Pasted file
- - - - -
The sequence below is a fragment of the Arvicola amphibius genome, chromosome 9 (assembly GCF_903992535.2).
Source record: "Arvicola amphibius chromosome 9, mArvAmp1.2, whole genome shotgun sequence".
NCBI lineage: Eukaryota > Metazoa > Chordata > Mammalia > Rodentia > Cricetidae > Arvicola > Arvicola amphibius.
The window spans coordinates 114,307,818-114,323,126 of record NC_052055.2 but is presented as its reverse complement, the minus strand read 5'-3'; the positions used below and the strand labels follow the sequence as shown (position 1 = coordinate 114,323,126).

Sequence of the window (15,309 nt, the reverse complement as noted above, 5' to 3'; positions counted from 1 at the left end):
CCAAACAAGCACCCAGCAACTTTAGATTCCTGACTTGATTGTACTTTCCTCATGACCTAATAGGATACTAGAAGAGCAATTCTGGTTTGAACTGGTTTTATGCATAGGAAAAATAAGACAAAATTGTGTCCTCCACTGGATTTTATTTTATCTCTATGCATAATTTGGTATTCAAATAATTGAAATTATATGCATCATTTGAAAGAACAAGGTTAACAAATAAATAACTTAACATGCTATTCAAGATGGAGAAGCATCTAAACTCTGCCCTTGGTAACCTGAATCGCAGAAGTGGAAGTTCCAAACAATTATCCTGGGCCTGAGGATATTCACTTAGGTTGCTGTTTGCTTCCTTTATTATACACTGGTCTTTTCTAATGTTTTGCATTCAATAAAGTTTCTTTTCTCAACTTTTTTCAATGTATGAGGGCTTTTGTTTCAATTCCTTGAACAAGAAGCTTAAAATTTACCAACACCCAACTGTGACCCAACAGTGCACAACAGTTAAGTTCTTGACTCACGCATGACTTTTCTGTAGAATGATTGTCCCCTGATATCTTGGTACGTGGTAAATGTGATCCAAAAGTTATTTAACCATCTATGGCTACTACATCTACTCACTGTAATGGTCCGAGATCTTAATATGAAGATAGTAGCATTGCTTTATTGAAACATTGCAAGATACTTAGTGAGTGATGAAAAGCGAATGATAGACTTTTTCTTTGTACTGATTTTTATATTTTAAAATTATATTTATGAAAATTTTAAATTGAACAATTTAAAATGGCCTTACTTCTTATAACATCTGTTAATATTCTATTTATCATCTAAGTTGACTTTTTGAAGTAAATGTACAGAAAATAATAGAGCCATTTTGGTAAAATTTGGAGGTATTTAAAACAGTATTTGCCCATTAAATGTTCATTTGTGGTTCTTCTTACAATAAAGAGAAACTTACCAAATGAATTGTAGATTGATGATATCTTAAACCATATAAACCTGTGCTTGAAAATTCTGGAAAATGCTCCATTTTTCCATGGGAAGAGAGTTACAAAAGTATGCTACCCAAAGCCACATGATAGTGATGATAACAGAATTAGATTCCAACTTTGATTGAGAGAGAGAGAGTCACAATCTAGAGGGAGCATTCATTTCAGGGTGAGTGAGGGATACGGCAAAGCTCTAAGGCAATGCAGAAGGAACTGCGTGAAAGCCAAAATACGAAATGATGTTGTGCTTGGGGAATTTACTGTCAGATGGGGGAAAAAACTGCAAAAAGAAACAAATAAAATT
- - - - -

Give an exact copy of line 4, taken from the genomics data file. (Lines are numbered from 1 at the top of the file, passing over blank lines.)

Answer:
The window spans coordinates 114,307,818-114,323,126 of record NC_052055.2 but is presented as its reverse complement, the minus strand read 5'-3'; the positions used below and the strand labels follow the sequence as shown (position 1 = coordinate 114,323,126).